I recall an incident in the study circle where we were discussing dialogues and for the first time, people were complaining about the reading material. One of our coordinators, Sweeto, suggested that people read at home but bring their information and have an open discussion in the groups. This resulted in people being more active in the study circles. 

After all is said and done, after the marches, the study circles and dialogues, we hope that the acceptance, equality and respect we long for will eventually come. One day, someday, the hard work will pay off and people will see with the same eyes. The struggle shall continue. 

Ayanda Masina is a participant in the Gender Action Learning process that we faciliated in South Africa in 2012-13. At the end of the year, we had a short writing workshop with some of the participants. This is the first in a series of blog posts featuring the stories that emerged. 


By Gender at Work Media / September 30, 2014 / Loading Disqus...

We had a great time at The TMI Project workshop last month. Here's one of the moments!


By Gender at Work Media / September 18, 2014 / Loading Disqus...

Freedom Traveller is a project that encourages women's mobility in countries where their freedom  is limited or curtailed. It was one of the winners of our End Gender Discrimination Now! Contest which invited ideas and stories on gender innovation and change from around the world. We have great reason to bring this up now—Momal Mushtaq, the person behind this great idea, has been featured by TEDx and we're thrilled to share her talk with you.

A women's rights activist and aspiring social entrepreneur from Pakistan, Momal speaks eloquently and honestly about her relationship with freedom and equality and how traveling inspired her to launch The Freedom Traveller. 

By Gender at Work Media / September 16, 2014 / Loading Disqus...

By Ireen Dubel 

Twelve feminists from all over the world meet in upstate New York, September 2014. They meet to pilot the methodology of The TMI Project for Gender at Work. They have come to dig up stories for knowledge building about their work experiences as gender experts, feminists working in development agencies in various parts of the world. What they know upon arrival is that they are expected to write. They have come to write stories about their role as intermediaries between the agendas of their organizations and their personal drives to contribute to improve the lives of marginalized women through empowerment and tackling of persistent gender inequalities. Each of them only knows a few of the fellow participants. The majority does not know what they are actually in for.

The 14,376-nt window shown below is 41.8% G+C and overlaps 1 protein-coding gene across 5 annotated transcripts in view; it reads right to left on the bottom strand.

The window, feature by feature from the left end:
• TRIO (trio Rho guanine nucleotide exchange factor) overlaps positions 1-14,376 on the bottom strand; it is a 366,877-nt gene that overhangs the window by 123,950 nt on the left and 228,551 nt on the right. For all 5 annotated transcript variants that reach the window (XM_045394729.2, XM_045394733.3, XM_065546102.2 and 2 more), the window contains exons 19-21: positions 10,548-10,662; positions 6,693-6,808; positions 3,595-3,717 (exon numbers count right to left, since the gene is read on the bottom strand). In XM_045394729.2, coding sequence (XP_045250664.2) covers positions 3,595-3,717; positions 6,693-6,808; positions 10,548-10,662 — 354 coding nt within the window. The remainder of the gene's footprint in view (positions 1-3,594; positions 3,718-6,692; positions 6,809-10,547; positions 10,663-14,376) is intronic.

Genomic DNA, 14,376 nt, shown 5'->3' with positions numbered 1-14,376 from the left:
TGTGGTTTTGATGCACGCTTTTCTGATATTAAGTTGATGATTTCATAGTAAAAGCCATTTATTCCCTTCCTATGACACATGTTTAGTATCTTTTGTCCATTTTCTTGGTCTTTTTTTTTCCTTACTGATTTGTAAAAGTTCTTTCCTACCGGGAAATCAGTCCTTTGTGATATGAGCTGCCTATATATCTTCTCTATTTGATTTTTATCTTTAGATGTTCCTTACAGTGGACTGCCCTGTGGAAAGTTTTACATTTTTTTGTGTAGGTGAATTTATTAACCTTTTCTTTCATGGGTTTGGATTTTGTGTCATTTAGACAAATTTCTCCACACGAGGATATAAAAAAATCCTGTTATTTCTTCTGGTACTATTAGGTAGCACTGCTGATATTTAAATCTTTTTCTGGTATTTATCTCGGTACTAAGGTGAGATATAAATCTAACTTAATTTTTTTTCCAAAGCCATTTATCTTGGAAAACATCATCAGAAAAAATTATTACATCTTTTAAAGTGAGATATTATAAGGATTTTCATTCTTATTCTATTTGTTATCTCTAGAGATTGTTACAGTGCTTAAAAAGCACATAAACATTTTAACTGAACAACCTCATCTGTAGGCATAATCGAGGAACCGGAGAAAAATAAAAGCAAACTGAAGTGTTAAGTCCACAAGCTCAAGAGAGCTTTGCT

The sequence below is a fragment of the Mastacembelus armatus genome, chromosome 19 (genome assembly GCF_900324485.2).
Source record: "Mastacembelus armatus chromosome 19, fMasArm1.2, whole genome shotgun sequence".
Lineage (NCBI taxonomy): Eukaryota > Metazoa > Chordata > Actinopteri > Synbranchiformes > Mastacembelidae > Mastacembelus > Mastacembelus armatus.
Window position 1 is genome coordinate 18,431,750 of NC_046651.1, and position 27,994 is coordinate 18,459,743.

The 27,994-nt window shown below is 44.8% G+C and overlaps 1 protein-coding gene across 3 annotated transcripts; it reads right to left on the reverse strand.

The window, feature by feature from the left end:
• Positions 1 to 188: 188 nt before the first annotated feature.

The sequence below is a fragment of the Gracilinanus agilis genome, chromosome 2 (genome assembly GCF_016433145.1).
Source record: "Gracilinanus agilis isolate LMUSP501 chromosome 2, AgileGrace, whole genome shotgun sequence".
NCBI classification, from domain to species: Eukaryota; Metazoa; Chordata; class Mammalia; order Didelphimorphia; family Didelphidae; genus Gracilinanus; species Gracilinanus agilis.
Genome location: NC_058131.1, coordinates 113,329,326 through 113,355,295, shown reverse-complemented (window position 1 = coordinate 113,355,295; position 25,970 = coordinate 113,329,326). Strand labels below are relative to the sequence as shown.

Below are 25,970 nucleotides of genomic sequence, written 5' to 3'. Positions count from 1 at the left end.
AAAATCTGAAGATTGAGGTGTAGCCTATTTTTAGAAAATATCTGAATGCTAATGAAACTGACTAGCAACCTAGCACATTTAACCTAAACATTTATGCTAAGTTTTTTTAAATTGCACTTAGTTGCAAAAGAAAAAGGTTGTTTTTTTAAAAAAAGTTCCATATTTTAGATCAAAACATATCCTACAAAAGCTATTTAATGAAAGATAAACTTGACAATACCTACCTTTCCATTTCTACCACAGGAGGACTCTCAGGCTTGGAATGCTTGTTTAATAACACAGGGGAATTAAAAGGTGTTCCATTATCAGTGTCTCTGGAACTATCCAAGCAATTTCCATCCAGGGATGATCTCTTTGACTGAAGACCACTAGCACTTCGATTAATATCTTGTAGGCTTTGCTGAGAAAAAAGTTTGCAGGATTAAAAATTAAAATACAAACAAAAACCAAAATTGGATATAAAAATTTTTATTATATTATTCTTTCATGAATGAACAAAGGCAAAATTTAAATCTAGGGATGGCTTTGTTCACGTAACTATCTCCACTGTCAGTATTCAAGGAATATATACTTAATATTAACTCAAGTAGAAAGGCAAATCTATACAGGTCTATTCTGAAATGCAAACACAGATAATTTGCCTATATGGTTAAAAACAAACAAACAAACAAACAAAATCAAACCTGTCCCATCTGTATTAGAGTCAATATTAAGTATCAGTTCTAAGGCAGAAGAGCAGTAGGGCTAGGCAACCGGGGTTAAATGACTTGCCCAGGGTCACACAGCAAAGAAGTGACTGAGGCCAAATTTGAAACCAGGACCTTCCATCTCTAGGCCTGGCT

Day one, the magic happens. Trust and confidentially are guiding principles, without having to be formally agreed upon. Facilitation is of course key. Three women, who have gone through the same TMI Project methodology, share their stories during the opening session of the workshop. They tell deep stories about their personal experiences of discrimination and marginalization, not as victims, no, as women—who and where they are, now and where they want to go to. The three-day meeting turns out to be a most creative, exciting, inspiring, reflective encounter. 

The methodology of the TMI Project is rigid. After the opening session and expectation sharing, writing, pen on paper without lifting it—no laptops or iPads—is driving the process. Stories are shared, told, enriched over the days. The end result is amazing. Twelve authentic, compelling stories about the politics of being feminist change agents and working in a variety of organisations and bureaucracies, are staged, performed. Laughter and tears fill the room. Each participant is empowered in her own personal way. Some achieve major leaps from misery, pain and the sense of being stuck. Others share experiences never told, experience the liberation of shedding and the affirmation of deeply personal experiences of pain, sorrow and loss. Competition and hierarchy are absent. Each story is validated as the personal expression and experience of deep gender inequality issues that are on the agenda, both in the work and personal domains of the participants. The stories are publishable. The methodology can be used to produce stories for gender training modules, for evidence reporting to back donors, for fundraising in the gender & development and business worlds. The methodology enables knowledge development and sharing about the deep individual, organisational and institutional dimensions of change that Gender at Work wishes to generate. This methodology deserves replication, multiplication, through training of trainers, through wider exposure, through in-house donor familiarization and many more ways. It has the potential to recognize, validate and affirm. The revelation of one of my fellow participants: “I am stepping into my power.”